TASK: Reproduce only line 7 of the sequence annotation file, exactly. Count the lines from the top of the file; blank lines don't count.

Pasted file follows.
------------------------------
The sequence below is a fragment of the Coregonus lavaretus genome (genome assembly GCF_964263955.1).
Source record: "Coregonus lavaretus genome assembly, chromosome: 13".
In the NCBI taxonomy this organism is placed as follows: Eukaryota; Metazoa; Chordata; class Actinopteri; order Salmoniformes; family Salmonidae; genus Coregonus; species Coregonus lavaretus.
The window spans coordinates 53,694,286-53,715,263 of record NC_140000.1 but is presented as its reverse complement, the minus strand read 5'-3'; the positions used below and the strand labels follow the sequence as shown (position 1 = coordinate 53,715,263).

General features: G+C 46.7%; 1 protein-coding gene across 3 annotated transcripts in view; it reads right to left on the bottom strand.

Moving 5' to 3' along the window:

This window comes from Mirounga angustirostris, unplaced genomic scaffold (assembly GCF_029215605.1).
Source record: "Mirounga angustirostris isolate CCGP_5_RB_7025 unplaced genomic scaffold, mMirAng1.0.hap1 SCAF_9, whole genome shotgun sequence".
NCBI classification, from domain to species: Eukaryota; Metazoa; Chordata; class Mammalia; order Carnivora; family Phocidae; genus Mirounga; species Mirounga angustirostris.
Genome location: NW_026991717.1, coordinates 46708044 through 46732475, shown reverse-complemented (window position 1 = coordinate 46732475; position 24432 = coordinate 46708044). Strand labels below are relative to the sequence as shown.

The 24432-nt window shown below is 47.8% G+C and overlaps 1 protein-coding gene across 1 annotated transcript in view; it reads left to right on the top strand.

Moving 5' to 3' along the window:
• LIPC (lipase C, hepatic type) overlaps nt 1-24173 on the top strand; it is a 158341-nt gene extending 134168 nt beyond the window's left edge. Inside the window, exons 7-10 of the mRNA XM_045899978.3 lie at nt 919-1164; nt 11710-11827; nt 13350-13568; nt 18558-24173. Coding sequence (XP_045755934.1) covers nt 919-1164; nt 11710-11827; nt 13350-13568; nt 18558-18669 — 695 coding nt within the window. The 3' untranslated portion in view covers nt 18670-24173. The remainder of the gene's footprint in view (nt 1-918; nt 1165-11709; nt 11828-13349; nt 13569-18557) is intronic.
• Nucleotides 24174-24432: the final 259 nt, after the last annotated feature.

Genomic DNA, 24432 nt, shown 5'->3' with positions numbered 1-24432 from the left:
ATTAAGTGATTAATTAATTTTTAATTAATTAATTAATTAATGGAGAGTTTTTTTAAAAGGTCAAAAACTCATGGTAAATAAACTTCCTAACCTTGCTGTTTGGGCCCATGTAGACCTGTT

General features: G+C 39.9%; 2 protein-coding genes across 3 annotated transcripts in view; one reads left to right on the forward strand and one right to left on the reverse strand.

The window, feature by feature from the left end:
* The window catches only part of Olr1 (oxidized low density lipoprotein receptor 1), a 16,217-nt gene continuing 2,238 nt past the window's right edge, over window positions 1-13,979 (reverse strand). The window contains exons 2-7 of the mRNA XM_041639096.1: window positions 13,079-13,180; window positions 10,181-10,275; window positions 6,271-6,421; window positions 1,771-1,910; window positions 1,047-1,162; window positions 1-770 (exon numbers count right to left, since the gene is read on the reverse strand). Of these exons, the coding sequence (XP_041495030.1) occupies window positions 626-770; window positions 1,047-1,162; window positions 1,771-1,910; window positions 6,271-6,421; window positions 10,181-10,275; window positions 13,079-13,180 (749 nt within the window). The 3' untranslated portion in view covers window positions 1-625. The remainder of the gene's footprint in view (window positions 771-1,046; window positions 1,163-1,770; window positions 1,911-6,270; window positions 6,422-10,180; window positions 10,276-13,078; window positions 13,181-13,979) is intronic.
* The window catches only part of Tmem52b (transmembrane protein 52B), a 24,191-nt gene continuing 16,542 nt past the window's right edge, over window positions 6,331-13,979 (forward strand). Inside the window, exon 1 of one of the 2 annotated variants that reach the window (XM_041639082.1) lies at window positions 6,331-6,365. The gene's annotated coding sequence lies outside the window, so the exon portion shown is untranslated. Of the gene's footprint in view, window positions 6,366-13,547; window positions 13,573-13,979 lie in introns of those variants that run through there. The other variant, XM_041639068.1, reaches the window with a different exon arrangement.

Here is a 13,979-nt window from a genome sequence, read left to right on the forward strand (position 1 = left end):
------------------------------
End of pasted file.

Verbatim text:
This window comes from Mirounga angustirostris, unplaced genomic scaffold (assembly GCF_029215605.1).